The end of humanity as we know it? Or a lot of really nerdy people upset over the head nerd being knocked off (beats “up!”) by a machine? From bizarre NBA references to Year 2000 computer meltdown, we’ve got it all.

Daryl Dawkins, a moose of a human being who played center for the National Basketball Association’s Philadelphia 76ers in late ’70s and early ’80s, used to name his dunks. He’d break a backboard on a dunk and suddenly it was the “Chocolate Thunder Flying, Robinzine Cryin’, Wam Bam I am Jam” or some other such ridiculousness. Well, Deep Blue just put down a “Chess Board Pieces Flying, Kasparov Cryin’, Wam Bam I am Jam” on Garry “the machine cheated” Kasparov.

After hyping this six-game chess match as the ultimate in man versus machine, and eagerly casting himself in the role of savior of humanity (and I thought I had ego problems), Kasparov proceeded to give a virtual exhibition on chess chokedom. Forget that he easily crushed Deep Blue in game 1. Nevermind, that half the matches were drawn. When the microchips were down, Kasparov folded faster than Superman at a laundry mat.

Of course that’s not to say that anyone else in the world—with perhaps two exceptions—would’ve done any better against Deep Blue. It’s just that, you see, no one else goes around trumpeting themselves as a chessic messiah. (Even the original messiah didn’t have this much self-proclaiming P.R.)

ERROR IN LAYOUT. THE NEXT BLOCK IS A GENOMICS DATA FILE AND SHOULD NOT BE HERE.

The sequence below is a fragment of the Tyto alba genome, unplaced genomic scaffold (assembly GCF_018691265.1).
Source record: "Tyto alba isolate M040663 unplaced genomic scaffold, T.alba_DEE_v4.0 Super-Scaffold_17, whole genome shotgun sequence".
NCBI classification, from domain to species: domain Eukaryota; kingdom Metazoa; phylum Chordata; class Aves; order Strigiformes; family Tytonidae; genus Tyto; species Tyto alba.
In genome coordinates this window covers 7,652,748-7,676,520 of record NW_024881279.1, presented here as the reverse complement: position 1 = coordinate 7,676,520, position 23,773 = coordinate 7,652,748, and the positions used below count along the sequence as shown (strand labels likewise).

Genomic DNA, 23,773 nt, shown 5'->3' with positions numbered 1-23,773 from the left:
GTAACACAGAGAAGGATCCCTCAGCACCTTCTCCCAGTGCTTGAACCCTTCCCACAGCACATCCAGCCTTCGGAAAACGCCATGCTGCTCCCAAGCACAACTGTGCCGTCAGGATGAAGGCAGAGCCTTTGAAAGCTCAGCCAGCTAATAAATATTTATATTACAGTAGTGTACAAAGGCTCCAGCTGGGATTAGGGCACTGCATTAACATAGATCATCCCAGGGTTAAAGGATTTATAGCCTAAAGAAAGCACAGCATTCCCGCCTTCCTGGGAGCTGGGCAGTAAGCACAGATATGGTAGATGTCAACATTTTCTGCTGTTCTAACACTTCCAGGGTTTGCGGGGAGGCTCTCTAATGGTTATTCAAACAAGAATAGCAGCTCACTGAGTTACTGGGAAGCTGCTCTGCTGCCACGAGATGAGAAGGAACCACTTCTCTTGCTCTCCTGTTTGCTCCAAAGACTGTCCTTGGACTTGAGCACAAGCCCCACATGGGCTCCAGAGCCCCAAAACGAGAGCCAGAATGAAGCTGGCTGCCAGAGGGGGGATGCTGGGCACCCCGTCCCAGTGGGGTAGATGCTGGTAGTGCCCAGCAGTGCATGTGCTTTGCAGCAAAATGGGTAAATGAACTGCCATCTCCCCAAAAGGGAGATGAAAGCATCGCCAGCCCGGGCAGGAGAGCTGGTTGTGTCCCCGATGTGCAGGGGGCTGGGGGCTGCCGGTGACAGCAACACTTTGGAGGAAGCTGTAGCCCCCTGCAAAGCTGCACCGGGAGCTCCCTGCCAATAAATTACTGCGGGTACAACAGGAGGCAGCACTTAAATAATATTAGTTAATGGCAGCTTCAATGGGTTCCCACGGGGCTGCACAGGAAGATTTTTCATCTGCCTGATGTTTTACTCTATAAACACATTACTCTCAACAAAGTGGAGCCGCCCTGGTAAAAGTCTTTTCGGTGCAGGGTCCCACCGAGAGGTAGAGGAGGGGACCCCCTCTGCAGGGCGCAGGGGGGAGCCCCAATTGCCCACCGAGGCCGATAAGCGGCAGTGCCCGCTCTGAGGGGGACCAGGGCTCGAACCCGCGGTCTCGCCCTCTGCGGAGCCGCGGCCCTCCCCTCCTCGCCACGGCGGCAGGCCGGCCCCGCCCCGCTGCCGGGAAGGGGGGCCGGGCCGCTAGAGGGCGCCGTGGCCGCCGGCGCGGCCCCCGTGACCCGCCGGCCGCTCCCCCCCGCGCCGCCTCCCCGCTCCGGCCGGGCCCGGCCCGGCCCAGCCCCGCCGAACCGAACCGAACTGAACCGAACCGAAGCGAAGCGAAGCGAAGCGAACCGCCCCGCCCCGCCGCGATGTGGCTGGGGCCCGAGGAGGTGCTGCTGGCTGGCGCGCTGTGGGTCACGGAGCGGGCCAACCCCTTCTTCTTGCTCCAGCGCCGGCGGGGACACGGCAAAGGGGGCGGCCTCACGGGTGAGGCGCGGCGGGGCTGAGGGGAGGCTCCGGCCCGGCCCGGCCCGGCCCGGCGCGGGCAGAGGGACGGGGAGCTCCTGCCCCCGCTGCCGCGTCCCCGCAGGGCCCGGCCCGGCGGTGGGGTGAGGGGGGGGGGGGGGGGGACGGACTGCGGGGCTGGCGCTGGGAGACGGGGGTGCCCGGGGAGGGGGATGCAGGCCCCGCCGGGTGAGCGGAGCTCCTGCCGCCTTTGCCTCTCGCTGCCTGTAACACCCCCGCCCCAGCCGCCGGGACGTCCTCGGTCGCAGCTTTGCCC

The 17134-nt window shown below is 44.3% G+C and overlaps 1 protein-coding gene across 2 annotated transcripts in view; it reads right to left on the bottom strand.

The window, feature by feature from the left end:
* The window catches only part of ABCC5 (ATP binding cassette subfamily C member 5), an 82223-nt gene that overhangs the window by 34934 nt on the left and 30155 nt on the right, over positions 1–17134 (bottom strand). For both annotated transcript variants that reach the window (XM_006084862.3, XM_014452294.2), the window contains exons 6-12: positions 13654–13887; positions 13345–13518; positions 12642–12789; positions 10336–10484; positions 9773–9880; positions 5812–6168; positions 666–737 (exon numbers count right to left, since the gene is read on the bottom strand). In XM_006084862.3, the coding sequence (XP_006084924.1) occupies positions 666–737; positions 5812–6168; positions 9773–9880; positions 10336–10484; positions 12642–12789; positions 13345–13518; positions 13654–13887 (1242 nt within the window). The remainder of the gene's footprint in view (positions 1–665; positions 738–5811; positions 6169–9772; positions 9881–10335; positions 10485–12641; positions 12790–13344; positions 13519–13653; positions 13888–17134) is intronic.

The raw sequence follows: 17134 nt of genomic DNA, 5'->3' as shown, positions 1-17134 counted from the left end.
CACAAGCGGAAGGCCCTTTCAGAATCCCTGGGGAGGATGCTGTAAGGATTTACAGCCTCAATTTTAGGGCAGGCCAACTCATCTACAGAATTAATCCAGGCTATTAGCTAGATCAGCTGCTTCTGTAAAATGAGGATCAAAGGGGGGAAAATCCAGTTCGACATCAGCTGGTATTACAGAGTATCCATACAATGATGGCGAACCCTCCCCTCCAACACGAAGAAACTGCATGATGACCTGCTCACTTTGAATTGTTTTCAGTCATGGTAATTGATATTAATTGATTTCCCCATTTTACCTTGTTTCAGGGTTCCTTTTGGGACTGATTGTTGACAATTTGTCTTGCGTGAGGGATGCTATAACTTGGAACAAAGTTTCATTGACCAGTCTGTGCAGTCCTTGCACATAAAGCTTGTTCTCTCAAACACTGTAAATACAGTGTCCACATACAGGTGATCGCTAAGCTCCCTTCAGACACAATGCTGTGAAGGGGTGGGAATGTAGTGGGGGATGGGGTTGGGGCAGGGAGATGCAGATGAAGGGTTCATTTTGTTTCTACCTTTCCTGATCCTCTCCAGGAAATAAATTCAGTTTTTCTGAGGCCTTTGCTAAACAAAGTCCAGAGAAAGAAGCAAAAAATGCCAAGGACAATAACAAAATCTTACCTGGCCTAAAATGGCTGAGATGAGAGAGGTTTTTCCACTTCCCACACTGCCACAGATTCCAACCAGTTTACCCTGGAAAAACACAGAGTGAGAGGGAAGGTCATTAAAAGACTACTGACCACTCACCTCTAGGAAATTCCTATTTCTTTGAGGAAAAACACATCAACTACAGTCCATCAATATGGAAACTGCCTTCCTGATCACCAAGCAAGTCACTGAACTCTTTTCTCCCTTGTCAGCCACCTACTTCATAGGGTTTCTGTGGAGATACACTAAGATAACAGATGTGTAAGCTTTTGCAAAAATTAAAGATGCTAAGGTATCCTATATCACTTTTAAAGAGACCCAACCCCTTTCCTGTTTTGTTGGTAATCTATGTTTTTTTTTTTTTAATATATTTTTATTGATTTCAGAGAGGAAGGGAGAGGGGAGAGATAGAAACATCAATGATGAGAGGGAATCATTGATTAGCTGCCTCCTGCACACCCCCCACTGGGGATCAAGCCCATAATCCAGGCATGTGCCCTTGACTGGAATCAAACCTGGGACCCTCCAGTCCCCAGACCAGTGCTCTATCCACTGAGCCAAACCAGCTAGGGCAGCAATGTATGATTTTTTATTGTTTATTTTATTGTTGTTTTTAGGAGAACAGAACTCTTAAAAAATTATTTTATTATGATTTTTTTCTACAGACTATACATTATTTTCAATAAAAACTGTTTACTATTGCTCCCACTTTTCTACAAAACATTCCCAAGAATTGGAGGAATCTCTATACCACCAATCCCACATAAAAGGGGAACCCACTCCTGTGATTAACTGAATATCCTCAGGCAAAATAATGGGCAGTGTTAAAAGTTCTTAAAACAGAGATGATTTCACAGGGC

To his credit, Kasparov showed up at game six’s post-match conference and told the world that he was really intellectually toasted after game five. He simply couldn’t believe that Deep Blue would actually play for a draw, and when it did, his last reasonable chance at victory was gone.

What does this mean? Various commentators have been, for the last week or so, down-playing the importance of Kasparov’s defeat. Didn’t anybody else see Terminator? How about Blade Runner? This is a milestone of computers usurping power that was once strictly human. It’s hardly the end of humankind, but certainly it is a continuation of the triumph of technology over humanity.

[The next example of this may not exist on the chess board. If estimates are correct, the “Year 2000 problem”—most computers were not programmed to handle the change date from 1999 to 2000—could end up shutting down airports, businesses, governments, etc. Some estimates of the cost of fixing this glitch run as high as $1 trillion, which is a lot to pay for a cute COBOL programming hack.]

Chess is a game that is perhaps more intellectual than most, but it’s a game nonetheless. So it’s easy to say that Deep Blue’s victory on the chessboard is meaningless. That’s true inasmuch as we consider chess is a relatively meaningless pursuit. And I do, but that’s not to say that I dislike chess.

If we stop and think for a moment about what Deep Blue’s victory portends for up-and-coming professional chess players, and I think we’ll find the true meaning behind Kasparov’s loss: Computers are ready to replace another set of workers. (Top chess players can earn big dollars at competitions held world-wide.)

That’s happpened before, and the world’s still turning. Sure, it’s not the end of humanity by any stretch of the imagination. But at some point in the not to distant future it’ll be our own industry that computers will take over, and we’re going to realize that it’s an ill wind that blows.